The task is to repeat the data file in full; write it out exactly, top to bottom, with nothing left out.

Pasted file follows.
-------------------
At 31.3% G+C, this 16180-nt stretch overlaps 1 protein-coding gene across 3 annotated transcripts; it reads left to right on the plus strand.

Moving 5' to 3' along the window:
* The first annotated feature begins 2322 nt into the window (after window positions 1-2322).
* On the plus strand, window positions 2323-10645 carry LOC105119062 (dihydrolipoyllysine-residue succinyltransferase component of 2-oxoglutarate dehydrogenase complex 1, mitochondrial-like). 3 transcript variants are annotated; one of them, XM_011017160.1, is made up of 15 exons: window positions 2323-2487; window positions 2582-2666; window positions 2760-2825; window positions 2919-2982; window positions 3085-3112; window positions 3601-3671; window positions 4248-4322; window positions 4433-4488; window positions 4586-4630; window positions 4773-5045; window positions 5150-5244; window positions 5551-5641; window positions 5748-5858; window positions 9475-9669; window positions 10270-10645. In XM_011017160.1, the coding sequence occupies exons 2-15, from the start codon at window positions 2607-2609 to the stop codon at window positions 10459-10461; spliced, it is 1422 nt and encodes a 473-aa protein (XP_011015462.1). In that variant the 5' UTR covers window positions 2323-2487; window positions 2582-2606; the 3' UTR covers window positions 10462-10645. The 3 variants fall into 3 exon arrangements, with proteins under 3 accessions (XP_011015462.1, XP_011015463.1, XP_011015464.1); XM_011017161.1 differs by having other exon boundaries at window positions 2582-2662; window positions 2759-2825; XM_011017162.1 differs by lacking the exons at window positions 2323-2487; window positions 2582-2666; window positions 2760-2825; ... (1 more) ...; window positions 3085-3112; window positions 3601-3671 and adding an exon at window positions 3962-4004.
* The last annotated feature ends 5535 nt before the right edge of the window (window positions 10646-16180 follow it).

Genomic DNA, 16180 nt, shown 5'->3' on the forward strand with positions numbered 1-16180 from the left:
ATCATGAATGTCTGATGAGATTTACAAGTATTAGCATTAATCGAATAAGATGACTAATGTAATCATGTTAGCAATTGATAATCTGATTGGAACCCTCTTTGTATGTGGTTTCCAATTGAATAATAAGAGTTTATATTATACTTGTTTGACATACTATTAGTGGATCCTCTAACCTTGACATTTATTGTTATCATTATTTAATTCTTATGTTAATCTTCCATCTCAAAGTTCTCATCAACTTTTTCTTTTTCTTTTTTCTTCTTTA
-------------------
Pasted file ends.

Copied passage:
At 31.3% G+C, this 16180-nt stretch overlaps 1 protein-coding gene across 3 annotated transcripts; it reads left to right on the plus strand.

Moving 5' to 3' along the window:
* The first annotated feature begins 2322 nt into the window (after window positions 1-2322).
* On the plus strand, window positions 2323-10645 carry LOC105119062 (dihydrolipoyllysine-residue succinyltransferase component of 2-oxoglutarate dehydrogenase complex 1, mitochondrial-like). 3 transcript variants are annotated; one of them, XM_011017160.1, is made up of 15 exons: window positions 2323-2487; window positions 2582-2666; window positions 2760-2825; window positions 2919-2982; window positions 3085-3112; window positions 3601-3671; window positions 4248-4322; window positions 4433-4488; window positions 4586-4630; window positions 4773-5045; window positions 5150-5244; window positions 5551-5641; window positions 5748-5858; window positions 9475-9669; window positions 10270-10645. In XM_011017160.1, the coding sequence occupies exons 2-15, from the start codon at window positions 2607-2609 to the stop codon at window positions 10459-10461; spliced, it is 1422 nt and encodes a 473-aa protein (XP_011015462.1). In that variant the 5' UTR covers window positions 2323-2487; window positions 2582-2606; the 3' UTR covers window positions 10462-10645. The 3 variants fall into 3 exon arrangements, with proteins under 3 accessions (XP_011015462.1, XP_011015463.1, XP_011015464.1); XM_011017161.1 differs by having other exon boundaries at window positions 2582-2662; window positions 2759-2825; XM_011017162.1 differs by lacking the exons at window positions 2323-2487; window positions 2582-2666; window positions 2760-2825; ... (1 more) ...; window positions 3085-3112; window positions 3601-3671 and adding an exon at window positions 3962-4004.
* The last annotated feature ends 5535 nt before the right edge of the window (window positions 10646-16180 follow it).

Genomic DNA, 16180 nt, shown 5'->3' on the forward strand with positions numbered 1-16180 from the left:
ATCATGAATGTCTGATGAGATTTACAAGTATTAGCATTAATCGAATAAGATGACTAATGTAATCATGTTAGCAATTGATAATCTGATTGGAACCCTCTTTGTATGTGGTTTCCAATTGAATAATAAGAGTTTATATTATACTTGTTTGACATACTATTAGTGGATCCTCTAACCTTGACATTTATTGTTATCATTATTTAATTCTTATGTTAATCTTCCATCTCAAAGTTCTCATCAACTTTTTCTTTTTCTTTTTTCTTCTTTA